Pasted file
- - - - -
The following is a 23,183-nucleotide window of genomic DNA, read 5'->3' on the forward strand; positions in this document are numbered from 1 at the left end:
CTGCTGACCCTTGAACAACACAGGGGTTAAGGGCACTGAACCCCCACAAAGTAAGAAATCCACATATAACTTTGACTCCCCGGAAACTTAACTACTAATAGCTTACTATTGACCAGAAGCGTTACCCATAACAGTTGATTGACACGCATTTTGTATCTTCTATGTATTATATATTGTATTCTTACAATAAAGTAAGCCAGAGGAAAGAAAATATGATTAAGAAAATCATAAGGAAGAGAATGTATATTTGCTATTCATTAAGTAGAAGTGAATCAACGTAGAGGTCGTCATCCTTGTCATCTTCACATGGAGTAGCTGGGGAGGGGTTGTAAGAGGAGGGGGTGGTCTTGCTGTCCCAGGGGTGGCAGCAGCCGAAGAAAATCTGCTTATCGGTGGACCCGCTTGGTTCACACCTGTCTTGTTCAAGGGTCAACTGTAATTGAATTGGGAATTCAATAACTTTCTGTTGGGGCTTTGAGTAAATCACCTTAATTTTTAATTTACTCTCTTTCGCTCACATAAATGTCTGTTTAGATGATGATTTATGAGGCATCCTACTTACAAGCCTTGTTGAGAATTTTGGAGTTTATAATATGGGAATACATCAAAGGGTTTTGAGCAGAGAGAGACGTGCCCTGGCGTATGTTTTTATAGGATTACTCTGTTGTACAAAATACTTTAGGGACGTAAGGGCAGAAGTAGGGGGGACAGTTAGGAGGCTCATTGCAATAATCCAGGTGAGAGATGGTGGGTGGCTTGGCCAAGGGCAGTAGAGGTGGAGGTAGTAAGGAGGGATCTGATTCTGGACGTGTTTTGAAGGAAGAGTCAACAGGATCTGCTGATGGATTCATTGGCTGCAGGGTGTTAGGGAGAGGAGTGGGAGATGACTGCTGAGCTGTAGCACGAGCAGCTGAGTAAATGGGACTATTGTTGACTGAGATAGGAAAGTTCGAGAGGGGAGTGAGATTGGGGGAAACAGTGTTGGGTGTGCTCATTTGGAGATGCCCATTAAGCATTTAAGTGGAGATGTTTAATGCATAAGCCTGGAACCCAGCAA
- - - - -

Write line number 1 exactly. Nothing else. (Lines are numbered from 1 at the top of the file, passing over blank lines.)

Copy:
The following is a 23,183-nucleotide window of genomic DNA, read 5'->3' on the forward strand; positions in this document are numbered from 1 at the left end: